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  • Writer's pictureBrad Martin

Labour Vows To Back Solar Energy In First Term.


Labour has criticised prime minister Liz Truss’s plan to ban solar power from most of England’s farmland and vowed to treble the renewable energy source in its first term.

Ed Miliband, the shadow climate secretary, will visit a solar farm on Friday. He is to lay out his opposition to plans by Truss and her environment secretary, Ranil Jayawardena, who the Guardian revealed earlier this week are hoping to ban solar from about 41% of the land area of England, or about 58% of agricultural land.

“This government cannot deliver when you have a prime minister who is a longstanding opponent of solar, and an environment secretary doing her bidding,” Miliband told the Guardian.

Labour is hoping to make the most of a cabinet rift over energy strategy. On Thursday, the business secretary, Jacob Rees-Mogg, came out in opposition to plans to ban solar.

In a piece for the Guardian, Rees-Mogg insisted he was persuaded of the need to boost renewable energy. He also revealed new policies including loosening regulations for businesses to put solar power in place and giving homeowners grants to install panels on their houses.

Miliband said: “The problem for Liz Truss is that her anti-clean-power dogma is now catching up with her.”

Labour is to say that blocking solar would “rob the UK of potential for cheap power that could bring down bills for households” and tell voters that even before the Ukraine crisis, new solar was a quarter of the price of gas.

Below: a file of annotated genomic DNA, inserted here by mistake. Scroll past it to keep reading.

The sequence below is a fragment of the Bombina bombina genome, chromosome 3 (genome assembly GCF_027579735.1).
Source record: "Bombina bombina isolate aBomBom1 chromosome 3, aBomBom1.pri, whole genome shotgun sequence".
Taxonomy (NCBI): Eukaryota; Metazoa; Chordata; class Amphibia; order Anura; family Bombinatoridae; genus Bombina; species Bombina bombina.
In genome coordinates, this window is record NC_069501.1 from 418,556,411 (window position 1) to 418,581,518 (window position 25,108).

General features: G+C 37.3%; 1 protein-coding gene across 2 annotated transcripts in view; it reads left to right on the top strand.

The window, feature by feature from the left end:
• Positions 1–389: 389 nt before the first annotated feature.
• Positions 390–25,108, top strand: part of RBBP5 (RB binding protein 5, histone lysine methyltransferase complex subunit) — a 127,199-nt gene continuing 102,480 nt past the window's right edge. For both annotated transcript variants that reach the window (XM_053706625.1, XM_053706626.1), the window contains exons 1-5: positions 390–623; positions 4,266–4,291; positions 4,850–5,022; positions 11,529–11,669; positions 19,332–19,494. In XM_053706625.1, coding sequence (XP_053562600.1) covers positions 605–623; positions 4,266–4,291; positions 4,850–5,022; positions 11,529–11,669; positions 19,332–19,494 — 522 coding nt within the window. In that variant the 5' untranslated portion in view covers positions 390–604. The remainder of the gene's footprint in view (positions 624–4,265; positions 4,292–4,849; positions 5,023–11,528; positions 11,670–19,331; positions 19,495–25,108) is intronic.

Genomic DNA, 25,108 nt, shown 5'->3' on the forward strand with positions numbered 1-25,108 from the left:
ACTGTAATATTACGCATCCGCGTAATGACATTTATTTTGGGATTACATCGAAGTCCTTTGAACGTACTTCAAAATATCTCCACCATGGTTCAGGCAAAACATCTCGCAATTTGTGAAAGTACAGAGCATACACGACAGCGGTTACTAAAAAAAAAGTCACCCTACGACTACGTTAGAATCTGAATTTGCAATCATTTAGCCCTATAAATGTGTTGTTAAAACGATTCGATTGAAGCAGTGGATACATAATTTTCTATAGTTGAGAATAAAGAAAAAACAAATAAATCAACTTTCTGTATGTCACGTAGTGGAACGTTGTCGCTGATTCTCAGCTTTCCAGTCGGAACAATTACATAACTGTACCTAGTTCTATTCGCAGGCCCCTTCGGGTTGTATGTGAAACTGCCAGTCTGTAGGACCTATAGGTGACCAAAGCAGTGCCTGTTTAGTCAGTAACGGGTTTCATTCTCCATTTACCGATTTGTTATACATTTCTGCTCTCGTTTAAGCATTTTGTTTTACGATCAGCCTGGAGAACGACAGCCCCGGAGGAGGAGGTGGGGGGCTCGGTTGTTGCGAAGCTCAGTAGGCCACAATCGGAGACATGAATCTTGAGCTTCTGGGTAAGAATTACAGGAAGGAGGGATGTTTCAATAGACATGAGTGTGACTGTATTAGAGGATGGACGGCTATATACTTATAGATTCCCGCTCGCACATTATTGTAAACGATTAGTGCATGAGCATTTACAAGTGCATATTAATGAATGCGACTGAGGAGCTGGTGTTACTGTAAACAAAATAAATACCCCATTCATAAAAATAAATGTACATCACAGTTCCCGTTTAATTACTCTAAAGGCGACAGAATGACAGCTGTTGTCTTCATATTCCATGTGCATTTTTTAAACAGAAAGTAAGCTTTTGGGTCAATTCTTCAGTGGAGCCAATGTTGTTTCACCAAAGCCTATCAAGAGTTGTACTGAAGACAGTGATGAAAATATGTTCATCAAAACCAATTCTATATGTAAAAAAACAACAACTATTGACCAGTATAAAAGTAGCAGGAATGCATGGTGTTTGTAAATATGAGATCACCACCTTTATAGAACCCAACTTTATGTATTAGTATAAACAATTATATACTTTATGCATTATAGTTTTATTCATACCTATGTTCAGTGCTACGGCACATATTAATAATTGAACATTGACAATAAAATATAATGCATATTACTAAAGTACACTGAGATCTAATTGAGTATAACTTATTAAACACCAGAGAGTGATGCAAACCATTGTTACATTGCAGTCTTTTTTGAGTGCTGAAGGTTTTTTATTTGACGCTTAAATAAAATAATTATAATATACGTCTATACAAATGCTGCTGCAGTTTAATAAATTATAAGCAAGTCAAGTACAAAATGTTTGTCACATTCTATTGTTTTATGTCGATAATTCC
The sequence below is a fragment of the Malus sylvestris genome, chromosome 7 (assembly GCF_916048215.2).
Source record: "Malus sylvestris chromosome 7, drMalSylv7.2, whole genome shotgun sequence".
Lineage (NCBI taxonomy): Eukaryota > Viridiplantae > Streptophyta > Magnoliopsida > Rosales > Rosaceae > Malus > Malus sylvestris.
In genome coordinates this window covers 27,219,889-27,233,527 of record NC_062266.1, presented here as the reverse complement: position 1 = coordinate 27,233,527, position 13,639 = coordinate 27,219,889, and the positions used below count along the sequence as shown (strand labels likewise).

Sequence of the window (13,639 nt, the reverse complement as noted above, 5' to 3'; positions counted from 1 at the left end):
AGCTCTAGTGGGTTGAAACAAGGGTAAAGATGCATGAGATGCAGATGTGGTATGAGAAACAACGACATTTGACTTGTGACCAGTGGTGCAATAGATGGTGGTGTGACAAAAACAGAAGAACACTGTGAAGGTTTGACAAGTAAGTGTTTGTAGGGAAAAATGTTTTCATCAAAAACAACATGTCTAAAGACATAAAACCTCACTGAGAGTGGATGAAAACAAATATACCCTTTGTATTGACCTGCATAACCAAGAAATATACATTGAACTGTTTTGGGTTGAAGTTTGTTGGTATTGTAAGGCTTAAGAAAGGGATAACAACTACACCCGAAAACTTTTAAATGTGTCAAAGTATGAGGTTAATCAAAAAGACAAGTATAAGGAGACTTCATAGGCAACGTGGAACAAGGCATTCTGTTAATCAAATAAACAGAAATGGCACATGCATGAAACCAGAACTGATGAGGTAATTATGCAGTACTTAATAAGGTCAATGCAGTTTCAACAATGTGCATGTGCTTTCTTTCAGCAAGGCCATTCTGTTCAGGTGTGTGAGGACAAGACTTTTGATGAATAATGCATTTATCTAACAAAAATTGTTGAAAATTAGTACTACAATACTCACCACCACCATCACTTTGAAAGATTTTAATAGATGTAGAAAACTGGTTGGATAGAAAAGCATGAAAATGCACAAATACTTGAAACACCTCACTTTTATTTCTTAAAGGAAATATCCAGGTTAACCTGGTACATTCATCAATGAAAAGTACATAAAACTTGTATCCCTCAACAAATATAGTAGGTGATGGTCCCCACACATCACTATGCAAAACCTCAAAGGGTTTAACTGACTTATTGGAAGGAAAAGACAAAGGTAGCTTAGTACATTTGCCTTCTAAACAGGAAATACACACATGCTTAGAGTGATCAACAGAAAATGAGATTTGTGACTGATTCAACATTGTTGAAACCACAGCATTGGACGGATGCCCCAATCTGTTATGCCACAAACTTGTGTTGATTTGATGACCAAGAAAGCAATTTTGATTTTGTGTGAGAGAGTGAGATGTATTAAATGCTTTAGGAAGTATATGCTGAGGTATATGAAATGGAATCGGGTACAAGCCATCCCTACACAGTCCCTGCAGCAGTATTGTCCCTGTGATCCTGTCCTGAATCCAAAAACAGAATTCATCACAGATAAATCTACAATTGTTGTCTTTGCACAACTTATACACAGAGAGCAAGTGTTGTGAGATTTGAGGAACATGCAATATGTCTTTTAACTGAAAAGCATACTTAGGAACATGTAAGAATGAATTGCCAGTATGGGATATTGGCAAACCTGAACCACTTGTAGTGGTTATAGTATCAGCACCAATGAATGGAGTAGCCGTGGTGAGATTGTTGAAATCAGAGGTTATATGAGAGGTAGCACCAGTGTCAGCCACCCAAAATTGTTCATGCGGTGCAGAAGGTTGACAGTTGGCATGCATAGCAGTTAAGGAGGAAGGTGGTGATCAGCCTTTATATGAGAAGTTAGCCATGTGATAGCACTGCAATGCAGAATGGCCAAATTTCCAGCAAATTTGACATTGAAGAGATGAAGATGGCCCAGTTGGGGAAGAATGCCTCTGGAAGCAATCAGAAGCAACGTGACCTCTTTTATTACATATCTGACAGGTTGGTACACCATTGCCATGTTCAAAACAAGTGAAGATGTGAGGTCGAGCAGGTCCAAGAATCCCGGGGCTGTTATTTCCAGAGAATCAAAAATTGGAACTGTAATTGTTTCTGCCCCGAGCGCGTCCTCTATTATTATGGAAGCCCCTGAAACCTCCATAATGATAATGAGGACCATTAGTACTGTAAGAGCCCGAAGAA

Miliband will accuse Truss of trying to “destroy the solar industry” and argue this will “make the UK energy sector even more insecure”. Labour’s calculations show each 5GW of additional solar would cut UK gas imports by 2%, and that solar power could supply 17% of the UK’s annual electricity needs by 2035, supporting 60,000 jobs.

He will also declare Labour’s plans to block fracking, saying that this and an expansion of solar would make the UK a “world-leading clean energy superpower” by 2030. At their party conference, the Labour leader, Keir Starmer, announced plans to deliver a zero-carbon electricity system by 2030 as well as to create a publicly owned clean energy company.

The Liberal Democrats have also criticised Truss’s plans. Their chief whip, Wendy Chamberlain, the MP for North East Fife, said: “People are facing higher energy bills, and the UK urgently needs more renewable, reliable energy … solar power is clean, cheap and popular. We shouldn’t block solar but encourage opportunities to develop it.”

Truss’s spokesperson confirmed on Monday that plans to ban solar from agricultural land would go ahead despite analysis in the Financial Times showing that in doing so, England would lose £20bn in investment.

During Truss’s party leadership campaign this summer, she dismissed solar panels as “paraphernalia”, adding: “On my watch, we will not lose swathes of our best farmland to solar farms.”

NOTE: We claim no right or title to this article which appears on The guardian dot com Author Helena Horton.

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